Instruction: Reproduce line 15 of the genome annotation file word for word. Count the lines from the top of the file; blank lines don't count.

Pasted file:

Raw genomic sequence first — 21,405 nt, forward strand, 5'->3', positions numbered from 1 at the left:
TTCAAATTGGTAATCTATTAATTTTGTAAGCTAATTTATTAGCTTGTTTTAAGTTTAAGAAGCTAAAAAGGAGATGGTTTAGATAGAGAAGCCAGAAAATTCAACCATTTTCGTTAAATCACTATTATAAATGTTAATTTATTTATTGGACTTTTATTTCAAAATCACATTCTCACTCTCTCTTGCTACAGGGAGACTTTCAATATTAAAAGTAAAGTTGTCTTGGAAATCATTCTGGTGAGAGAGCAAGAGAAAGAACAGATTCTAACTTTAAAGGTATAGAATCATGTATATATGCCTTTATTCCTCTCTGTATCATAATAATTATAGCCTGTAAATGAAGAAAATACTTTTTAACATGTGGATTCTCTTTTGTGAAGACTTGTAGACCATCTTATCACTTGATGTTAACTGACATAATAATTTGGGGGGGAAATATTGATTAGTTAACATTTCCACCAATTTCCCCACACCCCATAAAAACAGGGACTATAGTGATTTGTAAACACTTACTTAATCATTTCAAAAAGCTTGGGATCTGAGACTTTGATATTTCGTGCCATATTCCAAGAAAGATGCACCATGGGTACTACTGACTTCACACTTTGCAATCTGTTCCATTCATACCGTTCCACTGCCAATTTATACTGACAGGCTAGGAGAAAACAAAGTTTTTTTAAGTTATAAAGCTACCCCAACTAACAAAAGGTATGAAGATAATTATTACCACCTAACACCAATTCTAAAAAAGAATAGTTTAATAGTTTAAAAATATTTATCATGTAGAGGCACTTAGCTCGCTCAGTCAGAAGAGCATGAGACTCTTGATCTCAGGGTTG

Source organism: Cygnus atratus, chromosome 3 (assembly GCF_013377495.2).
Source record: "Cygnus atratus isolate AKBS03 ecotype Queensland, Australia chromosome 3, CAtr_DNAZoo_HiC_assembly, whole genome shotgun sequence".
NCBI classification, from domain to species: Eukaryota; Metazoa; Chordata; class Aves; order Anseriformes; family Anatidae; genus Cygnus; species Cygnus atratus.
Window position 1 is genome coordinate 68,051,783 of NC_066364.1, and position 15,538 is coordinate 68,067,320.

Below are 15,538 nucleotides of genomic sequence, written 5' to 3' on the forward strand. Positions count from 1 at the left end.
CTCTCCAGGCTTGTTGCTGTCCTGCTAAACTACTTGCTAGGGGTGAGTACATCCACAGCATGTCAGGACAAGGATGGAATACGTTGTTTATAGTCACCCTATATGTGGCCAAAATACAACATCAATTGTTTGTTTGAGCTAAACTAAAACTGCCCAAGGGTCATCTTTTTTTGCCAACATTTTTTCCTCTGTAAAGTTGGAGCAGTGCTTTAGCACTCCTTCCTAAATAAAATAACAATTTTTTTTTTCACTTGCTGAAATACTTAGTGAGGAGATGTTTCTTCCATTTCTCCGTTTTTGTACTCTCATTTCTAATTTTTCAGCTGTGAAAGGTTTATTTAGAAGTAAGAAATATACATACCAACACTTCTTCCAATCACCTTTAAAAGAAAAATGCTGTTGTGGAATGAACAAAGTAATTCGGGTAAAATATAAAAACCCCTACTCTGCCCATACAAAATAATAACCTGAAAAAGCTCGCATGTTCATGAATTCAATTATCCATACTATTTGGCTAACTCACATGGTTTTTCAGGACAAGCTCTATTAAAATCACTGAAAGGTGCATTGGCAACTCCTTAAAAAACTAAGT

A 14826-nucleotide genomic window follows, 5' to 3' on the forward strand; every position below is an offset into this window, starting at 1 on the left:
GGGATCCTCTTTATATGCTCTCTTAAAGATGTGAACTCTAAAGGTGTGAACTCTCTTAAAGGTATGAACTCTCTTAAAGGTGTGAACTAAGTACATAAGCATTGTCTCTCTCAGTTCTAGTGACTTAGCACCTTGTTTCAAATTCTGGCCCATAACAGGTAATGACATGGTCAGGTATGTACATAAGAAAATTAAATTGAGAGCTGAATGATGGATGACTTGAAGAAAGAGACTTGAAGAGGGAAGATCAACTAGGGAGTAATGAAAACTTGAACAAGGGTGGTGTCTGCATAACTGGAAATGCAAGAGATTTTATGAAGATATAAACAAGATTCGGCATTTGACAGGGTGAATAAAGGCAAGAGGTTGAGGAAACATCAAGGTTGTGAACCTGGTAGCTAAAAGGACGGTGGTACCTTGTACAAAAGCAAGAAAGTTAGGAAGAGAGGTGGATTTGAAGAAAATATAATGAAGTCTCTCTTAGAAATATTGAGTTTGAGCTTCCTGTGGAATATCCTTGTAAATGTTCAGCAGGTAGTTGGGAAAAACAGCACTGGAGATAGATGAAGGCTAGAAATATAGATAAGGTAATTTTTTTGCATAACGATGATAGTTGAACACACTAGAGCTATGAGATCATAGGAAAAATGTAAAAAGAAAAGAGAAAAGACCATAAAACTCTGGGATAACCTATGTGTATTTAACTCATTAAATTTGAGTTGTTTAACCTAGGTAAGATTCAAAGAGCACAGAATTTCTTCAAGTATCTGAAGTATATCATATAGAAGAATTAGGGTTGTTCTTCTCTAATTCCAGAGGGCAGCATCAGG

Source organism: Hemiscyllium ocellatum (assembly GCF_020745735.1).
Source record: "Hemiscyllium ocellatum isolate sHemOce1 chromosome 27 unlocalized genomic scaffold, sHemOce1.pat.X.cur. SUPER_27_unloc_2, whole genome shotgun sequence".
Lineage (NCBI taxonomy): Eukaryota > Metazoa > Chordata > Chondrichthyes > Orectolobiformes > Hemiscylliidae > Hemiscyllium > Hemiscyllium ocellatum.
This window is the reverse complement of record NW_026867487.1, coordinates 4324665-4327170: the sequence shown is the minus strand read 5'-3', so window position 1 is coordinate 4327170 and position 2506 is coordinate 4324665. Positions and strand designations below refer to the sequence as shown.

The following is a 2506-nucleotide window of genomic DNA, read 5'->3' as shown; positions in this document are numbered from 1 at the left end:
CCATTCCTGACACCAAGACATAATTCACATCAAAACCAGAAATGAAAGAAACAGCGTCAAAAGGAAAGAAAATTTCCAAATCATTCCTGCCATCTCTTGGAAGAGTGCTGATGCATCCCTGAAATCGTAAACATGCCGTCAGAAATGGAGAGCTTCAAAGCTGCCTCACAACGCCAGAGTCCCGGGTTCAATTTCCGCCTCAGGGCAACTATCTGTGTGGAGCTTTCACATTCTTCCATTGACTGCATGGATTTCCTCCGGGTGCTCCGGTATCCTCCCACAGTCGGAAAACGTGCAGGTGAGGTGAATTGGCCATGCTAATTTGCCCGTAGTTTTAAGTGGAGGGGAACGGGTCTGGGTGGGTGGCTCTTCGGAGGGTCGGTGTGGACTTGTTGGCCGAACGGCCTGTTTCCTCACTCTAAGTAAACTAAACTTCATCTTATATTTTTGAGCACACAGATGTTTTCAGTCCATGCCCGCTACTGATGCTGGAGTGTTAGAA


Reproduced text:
The following is a 2506-nucleotide window of genomic DNA, read 5'->3' as shown; positions in this document are numbered from 1 at the left end: